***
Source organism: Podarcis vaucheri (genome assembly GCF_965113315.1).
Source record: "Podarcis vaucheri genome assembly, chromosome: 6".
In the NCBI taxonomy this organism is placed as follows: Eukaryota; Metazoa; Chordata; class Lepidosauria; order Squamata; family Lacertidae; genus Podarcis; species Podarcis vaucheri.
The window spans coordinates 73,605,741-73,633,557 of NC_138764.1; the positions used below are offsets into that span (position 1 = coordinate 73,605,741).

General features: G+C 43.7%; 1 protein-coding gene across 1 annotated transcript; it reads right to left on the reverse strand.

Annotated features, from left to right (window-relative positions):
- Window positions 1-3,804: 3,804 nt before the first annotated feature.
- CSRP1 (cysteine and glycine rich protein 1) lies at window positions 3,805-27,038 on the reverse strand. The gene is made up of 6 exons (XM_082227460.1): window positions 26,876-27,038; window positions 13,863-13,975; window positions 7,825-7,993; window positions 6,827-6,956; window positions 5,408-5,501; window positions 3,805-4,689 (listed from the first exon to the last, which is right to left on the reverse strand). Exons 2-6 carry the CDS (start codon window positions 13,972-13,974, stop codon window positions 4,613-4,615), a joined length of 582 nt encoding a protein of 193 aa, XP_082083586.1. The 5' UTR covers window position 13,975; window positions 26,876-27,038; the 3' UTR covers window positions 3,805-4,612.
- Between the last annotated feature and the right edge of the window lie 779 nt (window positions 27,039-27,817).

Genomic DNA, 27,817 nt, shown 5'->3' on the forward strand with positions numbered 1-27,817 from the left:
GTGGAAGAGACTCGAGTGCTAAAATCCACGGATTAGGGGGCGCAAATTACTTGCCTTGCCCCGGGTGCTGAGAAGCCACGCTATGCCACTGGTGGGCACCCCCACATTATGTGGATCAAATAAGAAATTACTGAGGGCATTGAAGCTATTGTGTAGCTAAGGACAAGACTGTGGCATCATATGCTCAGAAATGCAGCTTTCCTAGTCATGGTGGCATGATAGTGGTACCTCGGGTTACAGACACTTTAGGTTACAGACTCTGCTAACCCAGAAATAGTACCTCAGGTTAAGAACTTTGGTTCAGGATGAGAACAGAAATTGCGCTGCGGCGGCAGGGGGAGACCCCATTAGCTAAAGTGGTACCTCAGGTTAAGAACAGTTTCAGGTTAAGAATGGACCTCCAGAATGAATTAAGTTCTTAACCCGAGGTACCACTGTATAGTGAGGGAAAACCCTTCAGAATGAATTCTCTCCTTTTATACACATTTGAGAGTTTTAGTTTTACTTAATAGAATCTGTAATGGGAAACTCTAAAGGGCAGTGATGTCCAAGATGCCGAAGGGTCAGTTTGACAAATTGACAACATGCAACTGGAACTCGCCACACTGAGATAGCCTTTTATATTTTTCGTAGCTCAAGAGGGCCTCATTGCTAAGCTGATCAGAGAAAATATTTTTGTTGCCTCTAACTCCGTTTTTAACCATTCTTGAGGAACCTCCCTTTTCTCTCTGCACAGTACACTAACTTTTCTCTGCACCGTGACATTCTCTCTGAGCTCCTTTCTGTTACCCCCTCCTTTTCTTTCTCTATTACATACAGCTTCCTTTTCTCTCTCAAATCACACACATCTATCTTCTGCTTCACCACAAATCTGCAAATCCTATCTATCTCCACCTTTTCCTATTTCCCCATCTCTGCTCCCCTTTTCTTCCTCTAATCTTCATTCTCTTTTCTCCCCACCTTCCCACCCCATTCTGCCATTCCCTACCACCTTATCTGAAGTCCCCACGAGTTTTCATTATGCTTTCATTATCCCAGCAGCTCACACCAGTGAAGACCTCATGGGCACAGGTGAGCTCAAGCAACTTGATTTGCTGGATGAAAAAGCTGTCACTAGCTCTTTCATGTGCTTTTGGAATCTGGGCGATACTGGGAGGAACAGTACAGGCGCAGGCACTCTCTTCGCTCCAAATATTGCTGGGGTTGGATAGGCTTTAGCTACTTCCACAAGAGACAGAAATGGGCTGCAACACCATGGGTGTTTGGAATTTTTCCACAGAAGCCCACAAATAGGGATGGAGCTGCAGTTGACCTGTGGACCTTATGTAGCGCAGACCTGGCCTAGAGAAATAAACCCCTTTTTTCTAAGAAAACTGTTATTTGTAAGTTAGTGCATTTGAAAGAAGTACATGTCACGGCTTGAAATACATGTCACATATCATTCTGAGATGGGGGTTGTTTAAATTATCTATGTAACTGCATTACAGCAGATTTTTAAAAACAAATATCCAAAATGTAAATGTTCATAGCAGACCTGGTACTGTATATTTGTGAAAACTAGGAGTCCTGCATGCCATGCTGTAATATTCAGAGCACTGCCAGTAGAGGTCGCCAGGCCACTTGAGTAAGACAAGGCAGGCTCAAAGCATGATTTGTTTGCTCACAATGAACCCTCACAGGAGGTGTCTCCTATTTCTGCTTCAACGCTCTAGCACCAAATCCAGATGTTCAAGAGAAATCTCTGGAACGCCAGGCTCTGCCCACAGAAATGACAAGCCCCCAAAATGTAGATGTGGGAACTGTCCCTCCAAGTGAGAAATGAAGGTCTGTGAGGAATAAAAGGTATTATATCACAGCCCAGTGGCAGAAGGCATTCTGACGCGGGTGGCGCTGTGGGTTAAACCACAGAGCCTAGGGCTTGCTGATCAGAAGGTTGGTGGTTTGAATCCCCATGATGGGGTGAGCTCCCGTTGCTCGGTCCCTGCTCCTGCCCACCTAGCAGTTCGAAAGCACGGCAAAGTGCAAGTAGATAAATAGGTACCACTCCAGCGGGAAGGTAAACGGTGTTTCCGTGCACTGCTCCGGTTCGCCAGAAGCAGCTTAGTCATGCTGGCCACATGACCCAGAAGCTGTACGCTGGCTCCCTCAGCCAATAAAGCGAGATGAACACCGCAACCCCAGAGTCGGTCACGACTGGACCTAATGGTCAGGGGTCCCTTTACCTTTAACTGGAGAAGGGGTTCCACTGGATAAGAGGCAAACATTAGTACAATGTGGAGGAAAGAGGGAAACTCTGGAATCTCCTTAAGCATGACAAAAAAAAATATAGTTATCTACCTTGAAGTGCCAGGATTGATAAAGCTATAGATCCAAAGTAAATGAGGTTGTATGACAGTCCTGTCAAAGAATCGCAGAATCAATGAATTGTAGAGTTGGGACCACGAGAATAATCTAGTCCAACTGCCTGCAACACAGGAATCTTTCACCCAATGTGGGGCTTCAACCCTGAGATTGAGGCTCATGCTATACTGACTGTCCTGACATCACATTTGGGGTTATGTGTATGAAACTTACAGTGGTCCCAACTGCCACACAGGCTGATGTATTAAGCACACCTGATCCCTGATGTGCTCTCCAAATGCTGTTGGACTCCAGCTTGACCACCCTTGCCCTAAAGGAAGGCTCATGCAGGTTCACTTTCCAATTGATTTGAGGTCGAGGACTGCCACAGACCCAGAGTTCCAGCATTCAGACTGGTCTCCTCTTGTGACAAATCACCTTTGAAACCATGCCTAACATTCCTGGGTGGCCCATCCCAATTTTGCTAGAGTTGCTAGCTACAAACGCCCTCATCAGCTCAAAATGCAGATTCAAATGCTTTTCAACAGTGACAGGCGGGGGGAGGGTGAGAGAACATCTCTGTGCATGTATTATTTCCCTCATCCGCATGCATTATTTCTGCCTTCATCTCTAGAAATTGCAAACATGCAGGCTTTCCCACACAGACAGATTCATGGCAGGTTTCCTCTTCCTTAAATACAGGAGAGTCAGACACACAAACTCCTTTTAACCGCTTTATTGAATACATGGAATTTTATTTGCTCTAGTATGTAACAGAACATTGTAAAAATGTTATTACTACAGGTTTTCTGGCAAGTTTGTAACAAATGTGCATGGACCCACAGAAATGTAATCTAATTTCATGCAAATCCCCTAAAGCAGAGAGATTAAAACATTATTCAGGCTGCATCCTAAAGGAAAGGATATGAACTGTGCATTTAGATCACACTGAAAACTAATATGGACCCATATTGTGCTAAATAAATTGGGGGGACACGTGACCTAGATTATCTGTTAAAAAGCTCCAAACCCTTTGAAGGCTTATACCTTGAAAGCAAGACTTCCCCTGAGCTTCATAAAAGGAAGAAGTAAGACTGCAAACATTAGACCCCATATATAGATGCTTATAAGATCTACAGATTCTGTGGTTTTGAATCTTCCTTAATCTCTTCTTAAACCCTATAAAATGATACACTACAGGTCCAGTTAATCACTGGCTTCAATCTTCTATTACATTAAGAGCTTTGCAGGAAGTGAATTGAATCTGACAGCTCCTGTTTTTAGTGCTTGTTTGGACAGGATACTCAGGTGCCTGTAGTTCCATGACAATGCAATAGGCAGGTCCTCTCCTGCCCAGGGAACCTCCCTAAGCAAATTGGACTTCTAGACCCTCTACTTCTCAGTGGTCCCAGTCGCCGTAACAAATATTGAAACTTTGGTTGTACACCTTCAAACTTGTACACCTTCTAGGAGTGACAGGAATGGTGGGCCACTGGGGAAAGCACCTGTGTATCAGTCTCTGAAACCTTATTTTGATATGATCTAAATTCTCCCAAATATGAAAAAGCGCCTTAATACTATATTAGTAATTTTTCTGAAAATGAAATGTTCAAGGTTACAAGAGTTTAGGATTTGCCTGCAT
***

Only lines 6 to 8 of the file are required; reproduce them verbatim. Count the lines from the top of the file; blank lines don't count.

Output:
Annotated features, from left to right (window-relative positions):
- Window positions 1-3,804: 3,804 nt before the first annotated feature.
- CSRP1 (cysteine and glycine rich protein 1) lies at window positions 3,805-27,038 on the reverse strand. The gene is made up of 6 exons (XM_082227460.1): window positions 26,876-27,038; window positions 13,863-13,975; window positions 7,825-7,993; window positions 6,827-6,956; window positions 5,408-5,501; window positions 3,805-4,689 (listed from the first exon to the last, which is right to left on the reverse strand). Exons 2-6 carry the CDS (start codon window positions 13,972-13,974, stop codon window positions 4,613-4,615), a joined length of 582 nt encoding a protein of 193 aa, XP_082083586.1. The 5' UTR covers window position 13,975; window positions 26,876-27,038; the 3' UTR covers window positions 3,805-4,612.